Cognitive Ergonomics

The International Ergonomics Association (IEA) defines cognitive ergonomics as being “concerned with mental processes, such as perception, memory, reasoning, and motor response, as they affect interactions among humans and other elements of a system.” Relevant topics in this area include mental workload, decision-making, skilled performance, human-computer interaction, human reliability, work stress and training as these may relate to human-system design.
The Center’s main research activities in the area of Cognitive Ergonomics currently relate to:
Research Activities Active Faculty
Human-Automation / Robot Interaction  Paul Green, Nadine Sarter, Leia Stirling, Xi Jessie Yang
Computational and Integrative Models of Human Cognitive Performance Paul Green, Yili Liu, Bernard Martin, Matt Reed
Design and Evaluation of Multimodal Human-Machine Interfaces. (Interfaces That Distribute Information Across Vision, Audition and Touch) Yili Liu, Nadine Sarter, Leia Stirling
Decision Support Systems/Decision Aiding Yili Liu, Nadine Sarter, Leia Stirling
Alarm Design Nadine Sarter
Cognitive Task/Work Analysis Nadine Sarter, Leia Stirling
Information Visualization Nadine Sarter
Design of Driver Interfaces Paul Green, Yili Liu, Matt Reed, Nadine Sarter

Biomechanics and Work Physiology

Biomechanics and work physiology are disciplines within the field of Physical Ergonomics which IEA defines as being “concerned with human anatomical, anthropometric, physiological and biomechanical characteristics as they relate to physical activity.” The form of biomechanics practiced in the Center for Ergonomics is consistent with what is commonly referred to as “Functional Biomechanics”. It was defined by Frankel and Nordin (1980) as using “laws of physics and engineering concepts to describe motion undergone by the various body segments, and the forces acting on these body parts during normal daily activities.”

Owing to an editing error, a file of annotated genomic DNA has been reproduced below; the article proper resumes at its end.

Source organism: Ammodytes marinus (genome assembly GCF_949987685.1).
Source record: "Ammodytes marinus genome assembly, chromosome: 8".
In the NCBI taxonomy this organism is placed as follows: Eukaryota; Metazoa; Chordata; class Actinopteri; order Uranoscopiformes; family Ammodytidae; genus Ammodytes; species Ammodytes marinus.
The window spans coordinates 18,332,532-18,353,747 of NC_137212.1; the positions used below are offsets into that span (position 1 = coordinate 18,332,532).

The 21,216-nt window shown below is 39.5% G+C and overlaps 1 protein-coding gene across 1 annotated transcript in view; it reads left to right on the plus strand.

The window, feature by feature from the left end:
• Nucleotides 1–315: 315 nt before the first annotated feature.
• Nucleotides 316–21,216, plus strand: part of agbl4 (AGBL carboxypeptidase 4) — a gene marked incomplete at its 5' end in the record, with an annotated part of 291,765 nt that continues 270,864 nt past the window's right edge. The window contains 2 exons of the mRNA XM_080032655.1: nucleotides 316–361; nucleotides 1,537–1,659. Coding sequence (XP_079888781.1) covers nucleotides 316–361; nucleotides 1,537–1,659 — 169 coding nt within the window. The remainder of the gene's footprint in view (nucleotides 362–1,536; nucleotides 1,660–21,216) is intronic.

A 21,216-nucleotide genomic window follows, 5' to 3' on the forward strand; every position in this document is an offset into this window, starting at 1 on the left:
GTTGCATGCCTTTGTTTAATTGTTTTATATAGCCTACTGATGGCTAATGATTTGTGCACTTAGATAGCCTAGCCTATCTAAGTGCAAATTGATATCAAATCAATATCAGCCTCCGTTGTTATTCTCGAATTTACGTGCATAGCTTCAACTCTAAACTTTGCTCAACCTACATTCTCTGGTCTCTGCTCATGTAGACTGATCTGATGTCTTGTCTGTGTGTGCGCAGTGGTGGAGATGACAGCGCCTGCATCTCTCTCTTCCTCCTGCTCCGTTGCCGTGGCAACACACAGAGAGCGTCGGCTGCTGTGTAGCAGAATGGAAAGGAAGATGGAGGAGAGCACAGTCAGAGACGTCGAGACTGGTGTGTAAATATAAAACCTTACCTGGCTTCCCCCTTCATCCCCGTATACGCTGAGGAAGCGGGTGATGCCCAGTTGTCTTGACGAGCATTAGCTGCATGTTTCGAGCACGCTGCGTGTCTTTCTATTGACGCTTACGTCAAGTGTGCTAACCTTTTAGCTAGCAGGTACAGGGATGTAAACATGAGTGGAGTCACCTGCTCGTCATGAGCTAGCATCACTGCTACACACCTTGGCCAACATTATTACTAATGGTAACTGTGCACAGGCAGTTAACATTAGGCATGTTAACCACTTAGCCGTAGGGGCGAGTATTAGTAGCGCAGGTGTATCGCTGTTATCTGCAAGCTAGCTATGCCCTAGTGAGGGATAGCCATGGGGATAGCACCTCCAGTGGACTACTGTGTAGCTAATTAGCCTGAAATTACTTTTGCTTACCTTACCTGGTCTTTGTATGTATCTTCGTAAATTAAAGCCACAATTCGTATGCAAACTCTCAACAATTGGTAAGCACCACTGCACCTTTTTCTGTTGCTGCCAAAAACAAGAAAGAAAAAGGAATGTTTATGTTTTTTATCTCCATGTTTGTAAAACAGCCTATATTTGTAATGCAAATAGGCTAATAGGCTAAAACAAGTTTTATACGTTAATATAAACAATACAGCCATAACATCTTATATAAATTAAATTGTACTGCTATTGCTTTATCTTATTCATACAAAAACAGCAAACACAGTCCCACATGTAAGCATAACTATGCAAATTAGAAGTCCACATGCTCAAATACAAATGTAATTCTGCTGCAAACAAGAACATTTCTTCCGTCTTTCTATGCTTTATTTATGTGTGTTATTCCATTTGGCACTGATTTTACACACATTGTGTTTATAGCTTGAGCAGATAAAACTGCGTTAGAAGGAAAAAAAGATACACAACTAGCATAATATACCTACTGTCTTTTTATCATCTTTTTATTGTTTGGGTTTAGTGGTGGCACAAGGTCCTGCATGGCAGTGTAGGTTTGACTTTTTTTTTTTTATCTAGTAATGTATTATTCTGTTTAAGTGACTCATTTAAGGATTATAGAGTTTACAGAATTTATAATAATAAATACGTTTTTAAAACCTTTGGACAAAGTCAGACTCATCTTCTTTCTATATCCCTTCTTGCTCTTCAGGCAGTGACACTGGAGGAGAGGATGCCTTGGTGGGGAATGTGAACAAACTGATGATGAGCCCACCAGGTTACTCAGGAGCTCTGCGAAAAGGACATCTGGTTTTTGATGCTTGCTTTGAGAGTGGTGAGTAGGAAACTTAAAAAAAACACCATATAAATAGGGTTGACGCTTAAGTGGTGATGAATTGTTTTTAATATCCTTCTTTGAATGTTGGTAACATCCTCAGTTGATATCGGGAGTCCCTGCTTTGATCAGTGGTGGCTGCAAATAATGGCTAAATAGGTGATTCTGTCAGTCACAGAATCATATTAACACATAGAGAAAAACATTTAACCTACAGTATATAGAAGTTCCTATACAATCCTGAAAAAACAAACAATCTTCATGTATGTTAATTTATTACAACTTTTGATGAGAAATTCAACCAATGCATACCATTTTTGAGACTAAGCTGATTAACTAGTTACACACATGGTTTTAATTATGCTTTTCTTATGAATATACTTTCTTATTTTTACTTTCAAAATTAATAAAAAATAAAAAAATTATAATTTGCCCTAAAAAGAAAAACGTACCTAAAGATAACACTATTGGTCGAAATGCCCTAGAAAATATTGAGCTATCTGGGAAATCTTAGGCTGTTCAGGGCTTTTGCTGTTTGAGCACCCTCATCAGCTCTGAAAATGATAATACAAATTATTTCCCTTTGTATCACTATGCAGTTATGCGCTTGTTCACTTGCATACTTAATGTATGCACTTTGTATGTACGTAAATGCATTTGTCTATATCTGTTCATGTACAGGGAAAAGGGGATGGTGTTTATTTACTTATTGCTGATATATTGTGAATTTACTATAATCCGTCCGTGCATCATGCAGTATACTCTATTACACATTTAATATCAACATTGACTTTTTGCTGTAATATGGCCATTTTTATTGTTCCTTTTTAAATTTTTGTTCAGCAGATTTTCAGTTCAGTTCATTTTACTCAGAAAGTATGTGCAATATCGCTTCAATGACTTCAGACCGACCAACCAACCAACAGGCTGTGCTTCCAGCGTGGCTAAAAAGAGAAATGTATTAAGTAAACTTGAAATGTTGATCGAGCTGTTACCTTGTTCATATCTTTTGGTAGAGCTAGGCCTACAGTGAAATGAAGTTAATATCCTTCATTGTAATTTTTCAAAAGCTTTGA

The Center’s main research activities in the areas of Biomechanics and Work Physiology focus on:
Research Activities Active Faculty
Human Modeling Tom Armstrong, Yili Liu, Bernard Martin, Matt Reed
Anthropometry Matt Reed
Hand Models Tom Armstrong
Work-related Musculoskeletal Disorders (WMSDs) Tom ArmstrongBernard Martin, Sheryl Ulin
Climbing Tom Armstrong
Posture/Motion Modeling Tom ArmstrongBernard Martin, Matt Reed, Leia Stirling
Human Vibration Exposure Bernard Martin
Fatigue Tom Armstrong, Bernard Martin
Job/Task Analysis Procedures Tom Armstrong, Paul Green,
Special Populations (e.g., Aging, Disabilities) Tom Armstrong, Matt Reed,


Research at the Center for Ergonomics is concerned also with the development of frameworks, methods, and models for analyzing and preventing mishaps and complex system failures in a variety of domains. Using a systems approach and/or epidemiology, we examine the contribution of cognitive/perceptual, technological, and organizational factors to incidents and accidents. The overall goal of this work is to develop tools that help prevent and manage erroneous actions by end users as well as increase resilience and create a safety culture at all levels of an organization.
Research Activities Active Faculty
Falls Tom Armstrong, Matt Reed
Human Error and Error Management Yili Liu, Nadine Sarter


Research in the Center for Ergonomics is conducted in a wide range of application domains, including:
Research Activities Active Faculty
Aviation and Space Yili Liu, Nadine Sarter, Leia Stirling
Driving Paul Green, Yili Liu, Bernard Martin, Matt Reed, Nadine Sarter
Vehicle Design Matt Reed
Manufacturing Tom ArmstrongYili Liu, Bernard Martin, Matt ReedSheryl Ulin
Human-Computer Interface Tom Armstrong, Paul Green, Yili Liu, Bernard Martin, Nadine Sarter, Leia Stirling
Inclusive Design Paul Green, Yili Liu, Matt Reed
MSD Screening/Surveillance  Yili Liu, Sheryl Ulin
Healthcare Tom Armstrong, Nadine Sarter, Leia Stirling, Sheryl Ulin
Military Operations Tom Armstrong, Nadine Sarter, Leia Stirling
Office Tom Armstrong, Matt Reed, Sheryl Ulin
Service Tom Armstrong, Sheryl Ulin